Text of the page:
# Position of electron motion 2D

• Ab17
In summary: Thank you for the help!In summary, an electron with an initial velocity of vi= viî travels away from the origin along the x-axis in the xy plane. As it passes through the region x = 0 to x = d, it experiences an acceleration of a = axî + ayj, where ax and ay are constants. For the given values of vi = 1.80 ✕ 10^7 m/s, ax = 8.00✕ 10^14 m/s2, and ay = 1.60 ✕ 10^15 m/s2, at x = d = 0.0100 m, we can determine the position, velocity, speed, and direction of travel
Ab17

## Homework Statement

consider an electron traveling away from the origin along the x-axis in the xy plane with initial velocity vi= viî. As it passes through the region x = 0 to x = d, the electron experiences acceleration a = axî + ayj, where ax and ay are constants. For the case vi = 1.80 ✕ 10^7 m/s, ax = 8.00✕ 10^14 m/s2, and ay = 1.60 ✕ 10^15 m/s2, determine the following, at x = d = 0.0100 m. (a) the position of the electron, (b) the velocity of the electron, (c) the speed of the electron, and (d) the direction of travel of the electron (i.e., the angle between its velocity and the x axis)

## Homework Equations

Xf = Xi + Vt + 1/2at2
Vf2= vi2 + 2ax
Vf= Vi + at

## The Attempt at a Solution

Vf2 = vi2 +2ax
Vf = sqrt((1.80x10^7)^2 +2(8.00x10^14)(0.01))
Vf = 18×10^6Time taken to reach this velocity:
Vf = vi + at
t = 225s

Therefore y position after 225s
Yf = yi + viyt +1/2at2
yf = 0 + 1/2(1.60×10^5)(225)^2
Yf = 4.05× 10^9

rf = (0.01î + 4.05x10^9j)m
Magnitude = 4.05×10^9m

(b) vfx = 18x10^6î
Vfy= viy +at
Vfy = 0 + (1.60×10^5)(225)
Vfy = 36×10^6j
Vf = (18× 10^6)î + (36x10^6)j
Magnitude = 40.25 ×10^6
Direction tan@ = 36x10^6/18×10^6
@= 63.43 NE

Are these answers right or did I make a mistake

Without checking your arithmetic, it looks OK.

ie.
The initial velocity is: ##\vec v(0)= v_i\hat\imath##
Acceleration is: ##\vec a = a_x\hat\imath + a_y\hat\jmath##
Initial and final displacements: ##x_i=x(0)=0,\; x_f=x(T)=d,\; y_i=y(0)=0##
... ie. ##x=d## when ##t=T##.

Position would be: ##\vec r(t) = x(t)\hat\imath + y(t)\hat\jmath##
Also velocity is: ##\vec v(t) = v_x(t)\hat\imath + v_y(t)\hat\jmath##

You need to find the final position: ##\vec r(T)=\vec r_f=d\hat\imath + y(T)\hat\jmath## and the final velocity, ##\vec v_f=\vec v(T)##

See how to keep the variables clear? See how I've distinguished the vectors from their magnitudes?

Use suvat equations.

Velocity is the easiest - so do that first:
x-component of final velocity is given by:##v_x^2(T)=v_i^2 + a_xd##
y-component of final velocity is given by: ##v_y^2(T)=a_yy_f##
... that what you had in mind?

##y_f## is given by: ##y_f = \frac{1}{2}a_yT^2## and ##v_x(T)=v_i+a_xT##
So solve the second for ##T## and substitute into the first one. Which I think is what you did.
Gets you something like ##y_f=\frac{1}{2a_x}\Delta v_x^2##

That was the hard work.
(a) final position: ##\vec r_f = d\hat\imath + y_f\hat\jmath##
(b) the velocity: ##\vec v_f = \sqrt{(v_i^2 + a_xd)}\hat\imath + \sqrt{a_yd}\hat\jmath##
From the velocity, you get (c) the speed: ##v_f = |\vec v_f| = \sqrt{v_i^2 + a_xd + a_yy_f}##
...and also (d) the angle to the x-axis: ##\theta = \tan^{-1}\big( (v_i^2 + a_xd)/(a_yy_f) \big)##

... and we are done.
If I've made a mistake in the above, it will probably be easy to find ;)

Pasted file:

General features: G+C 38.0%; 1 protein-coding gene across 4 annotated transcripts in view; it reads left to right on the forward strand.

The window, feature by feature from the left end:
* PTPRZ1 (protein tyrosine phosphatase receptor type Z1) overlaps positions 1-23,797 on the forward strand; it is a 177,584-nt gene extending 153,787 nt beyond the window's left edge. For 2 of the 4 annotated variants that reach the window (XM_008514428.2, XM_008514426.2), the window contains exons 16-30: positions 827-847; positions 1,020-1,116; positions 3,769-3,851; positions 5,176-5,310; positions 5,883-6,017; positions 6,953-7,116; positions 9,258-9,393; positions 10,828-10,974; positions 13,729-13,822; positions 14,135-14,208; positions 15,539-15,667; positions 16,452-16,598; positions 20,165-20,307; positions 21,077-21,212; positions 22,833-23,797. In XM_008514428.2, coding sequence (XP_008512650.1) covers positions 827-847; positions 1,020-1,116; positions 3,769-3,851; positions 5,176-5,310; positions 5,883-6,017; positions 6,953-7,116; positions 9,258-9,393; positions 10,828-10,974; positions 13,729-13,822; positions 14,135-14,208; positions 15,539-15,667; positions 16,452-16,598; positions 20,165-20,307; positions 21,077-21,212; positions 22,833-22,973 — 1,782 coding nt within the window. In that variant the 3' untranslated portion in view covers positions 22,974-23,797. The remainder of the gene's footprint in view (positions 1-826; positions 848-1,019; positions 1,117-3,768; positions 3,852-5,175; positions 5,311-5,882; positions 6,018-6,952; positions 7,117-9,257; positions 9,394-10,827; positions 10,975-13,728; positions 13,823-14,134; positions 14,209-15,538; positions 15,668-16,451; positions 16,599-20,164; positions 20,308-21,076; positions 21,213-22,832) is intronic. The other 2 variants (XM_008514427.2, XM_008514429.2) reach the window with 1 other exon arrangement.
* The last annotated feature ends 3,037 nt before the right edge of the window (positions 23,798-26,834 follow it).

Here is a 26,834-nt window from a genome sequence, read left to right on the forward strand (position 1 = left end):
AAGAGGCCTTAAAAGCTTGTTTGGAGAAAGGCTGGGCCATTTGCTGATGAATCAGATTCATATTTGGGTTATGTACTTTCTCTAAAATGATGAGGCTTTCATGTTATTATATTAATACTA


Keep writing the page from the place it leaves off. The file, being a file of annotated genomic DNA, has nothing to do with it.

Ok thank you I will setup my solutions like this from now on

Simon Bridge

## 1. What is the significance of the position of electron motion in 2D?

The position of electron motion in 2D refers to the location of an electron in a two-dimensional space, such as a plane or surface. This is important because the position of an electron determines its behavior and interactions with other particles, and is a key factor in understanding various physical and chemical phenomena.

## 2. How is the position of electron motion in 2D measured?

The position of electron motion in 2D can be measured using various techniques, such as scanning tunneling microscopy or electron diffraction. These methods use sophisticated instruments to track the movement of electrons and create images of their positions in a two-dimensional space.

## 3. Can the position of electron motion in 2D be predicted?

The position of electron motion in 2D can be predicted to some extent using quantum mechanics. However, due to the probabilistic nature of electrons, it is impossible to precisely determine their position at any given time. We can only calculate the probability of an electron being in a certain position at a certain time.

## 4. How does the position of electron motion in 2D affect the properties of materials?

The position of electron motion in 2D plays a crucial role in determining the properties of materials. For example, in semiconductors, the movement of electrons in a two-dimensional space can be controlled to create specific electrical properties. In metals, the position of electron motion affects their conductivity and thermal properties.

## 5. Are there any real-world applications of studying the position of electron motion in 2D?

Yes, there are many real-world applications of studying the position of electron motion in 2D. This includes the development of new materials for electronics, understanding the behavior of electrons in nanoscale devices, and improving our understanding of chemical reactions and catalysis. Additionally, studying the position of electron motion in 2D is crucial for advancements in fields such as quantum computing and renewable energy.

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